Steps to Follow: The Comprehensive Treatment of Patients with Hemiplegia / Edition 2

Steps to Follow: The Comprehensive Treatment of Patients with Hemiplegia / Edition 2

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Springer Berlin Heidelberg
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Steps to Follow: The Comprehensive Treatment of Patients with Hemiplegia / Edition 2

This new edition of a best-selling guide incorporates significant adva nces in the early and later rehabilitation of neurologically impaired patients. Based on the Bobath concept, DaviesF approach to rehabilitat ion stresses the need to equip the patient for a full life, rather tha n setting arbitrary goals for functioning in a sheltered environment. Activities are described for correcting abnormal movement patterns and facial difficulties. Ways to regain walking, balance and other normal movement sequences are explained and demonstrated with 750 photograph s of patients being treated.

Product Details

ISBN-13: 9783540607205
Publisher: Springer Berlin Heidelberg
Publication date: 05/08/2000
Edition description: 2nd completely rev. ed. 2000
Pages: 514
Sales rank: 940,671
Product dimensions: 6.10(w) x 9.25(h) x 0.04(d)

Table of Contents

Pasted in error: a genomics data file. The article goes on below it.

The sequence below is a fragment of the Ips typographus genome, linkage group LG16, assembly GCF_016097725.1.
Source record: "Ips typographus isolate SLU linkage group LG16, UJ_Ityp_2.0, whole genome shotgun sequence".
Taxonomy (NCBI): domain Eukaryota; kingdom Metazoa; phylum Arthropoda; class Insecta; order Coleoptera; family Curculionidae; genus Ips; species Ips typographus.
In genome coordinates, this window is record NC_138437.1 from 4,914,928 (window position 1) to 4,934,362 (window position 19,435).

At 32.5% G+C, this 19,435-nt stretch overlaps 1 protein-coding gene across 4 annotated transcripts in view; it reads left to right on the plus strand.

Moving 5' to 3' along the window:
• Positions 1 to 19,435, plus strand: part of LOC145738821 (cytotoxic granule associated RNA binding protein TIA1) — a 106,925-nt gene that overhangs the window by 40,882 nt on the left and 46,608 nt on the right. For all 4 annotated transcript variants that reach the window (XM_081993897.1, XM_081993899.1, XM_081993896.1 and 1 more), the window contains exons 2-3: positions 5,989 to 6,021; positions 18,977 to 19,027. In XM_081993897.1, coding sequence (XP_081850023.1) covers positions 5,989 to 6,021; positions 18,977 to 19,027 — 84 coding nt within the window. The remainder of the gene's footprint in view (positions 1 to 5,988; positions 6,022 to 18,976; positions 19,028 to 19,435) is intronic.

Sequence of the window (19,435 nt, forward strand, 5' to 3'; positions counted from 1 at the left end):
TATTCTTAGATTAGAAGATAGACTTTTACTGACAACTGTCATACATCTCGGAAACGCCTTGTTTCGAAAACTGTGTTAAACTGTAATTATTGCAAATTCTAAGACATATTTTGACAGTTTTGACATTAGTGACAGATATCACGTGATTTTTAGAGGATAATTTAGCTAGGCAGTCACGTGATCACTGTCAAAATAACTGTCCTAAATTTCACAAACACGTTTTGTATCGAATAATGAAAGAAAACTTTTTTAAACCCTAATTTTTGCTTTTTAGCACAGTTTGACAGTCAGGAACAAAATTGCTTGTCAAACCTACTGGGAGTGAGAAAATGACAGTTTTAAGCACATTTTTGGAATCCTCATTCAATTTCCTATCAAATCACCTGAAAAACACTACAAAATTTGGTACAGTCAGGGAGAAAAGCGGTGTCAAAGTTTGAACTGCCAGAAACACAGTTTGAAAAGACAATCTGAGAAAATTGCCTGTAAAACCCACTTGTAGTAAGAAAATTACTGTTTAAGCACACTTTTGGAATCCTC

1 Problems That Cannot Be Seen Directly.- Problems Related to Disturbed Perception.- Some Common Problems Associated with Disturbed Perception.- Reciprocity of Perception and Learning.- Disturbed Perception and Learning.- Implications for Therapy.- Guided Movement Therapy (Guiding).- Therapeutic or Intensive Guiding.- Using Verbal Instructions.- How the Patient is Guided Therapeutically.- Choosing a Task.- Additional Considerations When Choosing a Task.- Guiding When Giving Assistance.- Guiding the Patient in a Standing Position.- Considerations.- 2 Normal Movement Sequences and Balance Reactions.- Analysis of Certain Everyday Movements.- Rolling Over from Supine to Prone.- Sitting, Leaning Forwards to Touch the Feet.- Standing from Sitting on a Chair.- Standing up from the Floor.- Going Up and Down Stairs.- Walking.- Balance, Righting and Equilibrium Reactions.- Lying on a Surface That Tilts Sideways.- Sitting on a Surface That Tilts Sideways.- Sitting, Being Drawn Sideways by Another Person.- Sitting with Both Legs Flexed and Turned to One Side.- Sitting, Reaching Out to Grasp an Object.- Standing, Tipped Backwards.- Standing, Tipped Forwards.- Standing, Tipped Sideways.- Standing on a Tilting Surface, Such as a Tilt-Board.- Automatic Steps to Maintain or Regain Balance.- Steps to Follow.- Balancing on One Leg.- Protective Extension of the Arms.- Task-orientated Arm and Hand Movements.- Considerations.- 3 Abnormal Movement Patterns in Hemiplegia.- Persistence of Primitive Mass Synergies.- The Synergies as They Appear in Association with Hemiplegia.- In the Upper Limb.- In the Lower Limb.- Abnormal Muscle Tone.- Typical Patterns of Spasticity or Hypertonicity.- Placing.- Reappearance of Tonic Reflex Activity.- Tonic Labyrinthine Reflex.- Symmetrical Tonic Neck Reflex.- Asymmetrical Tonic Neck Reflex.- Positive Supporting Reaction.- Crossed Extensor Reflex.- The Grasp Reflex.- Associated Reactions and Associated Movements.- Abnormal Tension in the Nervous System.- Disturbed Sensation.- Considerations.- 4 Practical Assessment — a Continuing Process.- The Aims of Assessment.- Recommendations for Accurate Assessment.- Specific Aspects of Assessment.- Recording the Assessment.- The Comprehensive Evaluation.- The Head.- The Trunk.- The Upper Limbs.- The Lower Limbs.- Sitting.- Standing.- Weight Transference and Balance Reactions.- Walking.- Comprehension.- The Face, Speaking and Eating.- Sensation.- Functional Abilities.- Leisure Activities and Hobbies.- Considerations.- 5 The Acute Phase — Positioning and Moving in Bed and in the Chair.- The Arrangement of the Patient’s Room.- Positioning the Patient in Bed.- Lying on the Hemiplegic Side.- Lying on the Unaffected Side.- Lying Supine.- General Points to Note When Positioning the Patient.- Sitting in Bed.- Sitting in a Chair.- Re-adjusting the Patient’s Position in the Wheelchair.- Learning to Propel the Wheelchair Independently.- Self-assisted Arm Activity with Clasped Hands.- Moving in Bed.- Moving Sideways.- Rolling Over Onto the Hemiplegic Side.- Rolling Over Onto the Unaffected Side.- Moving Forwards and Backwards While Sitting in Bed.- Sitting Up Over the Side of the Bed.- Lying Down from Sitting Over the Side of the Bed.- Transferring from Bed to Chair and Back Again.- The Passive Transfer.- The More Active Transfer.- The Active Transfer.- Incontinence.- Constipation.- Considerations.- 6 Normalising Postural Tone and Teaching the Patient to Move Selectively and Without Excessive Effort.- Important Activities for the Trunk and Lower Limbs in Lying.- Inhibiting Extensor Spasticity in the Leg.- Retraining Selective Abdominal Muscle Activity.- Control of the Leg Through Range.- Placing the Leg in Different Positions.- Inhibition of Knee Extension with the Hip in Extension.- Active Control at the Hip.- Selective Hip Extension (Bridging).- Isolated Knee Extension.- Stimulating Active Dorsiflexion of the Foot and Toes.- Rolling Over.- Activities in Sitting.- Correcting the Sitting Posture.- Selective Flexion and Extension of the Lumbar Spine.- Placing the Hemiplegic Leg and Facilitating Crossing It Over the Other Leg.- Stamping the Heel on the Floor.- Coming From Sitting to Standing.- Weightbearing with Selective Extension of the Leg.- Trunk Extension with the Hips Flexed.- Activities in Standing with Weight on the Hemiplegic Leg.- Pelvic Tilting with Selective Flexion/Extension of the Lumbar Spine.- Standing with a Rolled Bandage Underneath the Toes.- Flexing and Extending the Weight-bearing Leg.- Coming off a High Plinth onto the Hemiplegic Leg.- Stepping Up onto a Step with Weight on the Hemiplegic Leg.- Activities in Standing with Weight on the Sound Leg.- Releasing the Hip and Knee.- Taking Steps Backwards with the Hemiplegic Leg.- Placing the Hemiplegic Leg.- Allowing the Leg to Be Drawn Forwards Passively.- Considerations.- 7 Retraining Balance Reactions in Sitting and Standing.- Activities in Sitting.- Moving to Elbow Support Sideways.- Transferring the Weight Sideways.- Progressing with the Activity to Include All Components of the Balance Reaction.- Sitting with Legs Crossed — Weight Transference Towards the Side of the Underneath Leg.- Reaching Forwards to Touch the Floor.- Reaching Forwards with Clasped Hands and Trunk Extended.- Activities in Standing with the Weight on Both Legs.- Shifting Weight from Side to Side with Both Knees Flexed.- Pushing a Ball Away with Clasped Hands.- Playing with a Balloon.- Being Tipped Backwards.- Activities in Standing with the Weight on the Hemiplegic Leg.- Activities During Which the Weight Is on Alternate Legs.- Going Up and Down Stairs.- Transferring Weight Sideways on a Tilt-Board.- Transferring Weight Forwards and Backwards in Step-Standing.- Stepping Sideways with One Leg Crossing Over in Front of the Other.- Activities in Standing with the Weight on the Sound Leg.- Kicking a Football.- Sliding a Towel or Piece of Paper Forward.- Considerations.- 8 Encouraging the Return of Activity in the Arm and Hand and Minimising Associated Reactions.- Activities in Supine Lying.- Activities in Sitting.- Activities in Standing.- With a Gymnastic Ball.- With a Balloon.- Inhibition of Hypertonicity in Standing.- Stimulation of Active and Functional Movements.- By Applying an Excitatory Stimulus.- By Using the Protective Extension Reaction.- Retraining Selective Flexion of the Arm and Hand.- By Using Specific Therapeutic Activities.- By Using the Hand for Simple Taskss.- Considerations.- 9 Re-educating Functional Walking.- Considerations for Treatment.- When to Start Walking.- The Facilitation of Walking.- Instructing Nursing Staff and Relatives.- Important Features of Walking and Associated Difficulties.- Practical Ways to Facilitate Walking.- For Standing Up.- For Sitting Down.- For Walking.- Self-inhibition of Associated Reactions.- Protective Steps to Regain Balance.- Backwards.- Sideways.- Steps to Follow.- Supporting the Hemiplegic Foot.- Using a Bandage for Provisional Support.- Choosing an Orthosis.- Going Up and Down Stairs.- Using a Walking-stick or Cane.- Considerations.- 10 Some Activities of Daily Living.- Therapeutic Considerations.- Personal Hygiene.- Washing.- Brushing Teeth.- Having a Bath.- Having a Shower.- Dressing.- Underwear.- Socks.- Trousers.- A Shirt or Jacket.- A Pullover or T-shirt.- Shoes.- An Outdoor Coat.- Putting on a Brassiere.- Taking off a Brassiere.- Undressing.- Eating.- Driving a Car.- Considerations.- 11 Mat Activities.- Going Down Onto the Mat.- Moving to Side-Sitting.- Activities in Long-Sitting.- Rolling.- Rolling to the Hemiplegic Side.- Rolling to the Unaffected Side.- Rolling Over to a Prone Position.- Prone Lying.- Moving to Prone Kneeling.- Activities in Prone Kneeling.- Activities in Kneel-Standing.- Activities in Half-Kneel-Standing.- Standing up from Half-Kneeling.- Considerations.- 12 Shoulder Problems Associated with Hemiplegia.- The Subluxed or Malaligned Shoulder.- Factors Predisposing to Subluxation.- Causes of Subluxation in Hemiplegia.- Treatment of the Subluxed Shoulder.- Conclusion.- The Painful Shoulder.- Possible Causes of Shoulder Pain.- Activities Which Frequently Cause Painful Trauma.- Prevention and Treatment.- Conclusion.- The “Shoulder-Hand” Syndrome.- A Hand Syndrome (HS), not a Shoulder-Hand Syndrome (SHS).- Symptoms Arising in the Hand.- Causes of the Hand Syndrome in Hemiplegia.- Prevention and Treatment.- Considerations.- 13 The Neglected Face.- Important Considerations for Facilitation of the Movements of the Face and Mouth.- Movements Associated with Nonverbal Communication.- Movements Associated with Speaking.- Movements Associated with Eating and Drinking.- Dentures.- Appropriate Treatment for the Common Difficulties.- For Difficulties Associated with Nonverbal Communication.- For Difficulties Associated with Speaking.- For Difficulties Associated with Eating.- Oral Hygiene.- Considerations.- 14 Out of Line (the Pusher Syndrome).- The Typical Signs.- Predisposing Factors.- Specific Treatment.- Restoring Movements of the Head.- Stimulating Activity in the Hypotonic Trunk Side Flexors.- Regaining the Midline in Standing.- Starting to Walk.- Climbing Stairs.- Considerations.- 15 Including Nervous System Mobilisation in the Treatment.- Adaptation of the Nervous System to Movement.- Elongation of the Neural Canal.- Elongation of Peripheral Nerves.- Elongation of the Autonomic Nervous System.- Lengthening Mechanisms.- Loss of Nervous System Mobility Following a Lesion.- Effect on Target Tissues.- Problems Associated with Abnormal Tension and Loss of Mobility.- The Tension Tests for Assessment and Treatment.- The Tension Tests.- Using the Tension Tests as Treatment Techniques.- Combining the Tension Tests and Their Components with Other Therapeutic Activities.- Mobilising Peripheral Nerves Directly.- Conclusion.- 16 Maintaining and Improving Mobility at Home.- Maintaining Mobility Without the Help of a Therapist.- Common Sites of Increased Hypertonicity and/or Loss of Range of Motion.- Ensuring the Patient’s Participation.- Specific Exercises for Muscles and Joints.- To Prevent Shoulder Stiffness.- To Inhibit Extensor Hypertonus in the Lower Limb.- To Maintain Supination of the Forearm.- To Maintain Full Dorsal Flexion of the Wrist.- To Prevent Shortening of the Flexors of the Wrist and Fingers.- To Prevent Shortening of the Achilles Tendon and Toe Flexors.- To Maintain the Full Range of Horizontal Abduction with the Elbow Extended.- Automobilisation of the Nervous System.- Rotating the Neuraxis.- Mobilising the ULTTI.- Mobilisation of the Slump in Long-Sitting.- Some Additional Active Exercises.- Leisure Activities and Hobbies.- Interests Other than Sport.- Sporting Activities.- Conclusion.- 17 References.- 18 Subject Index.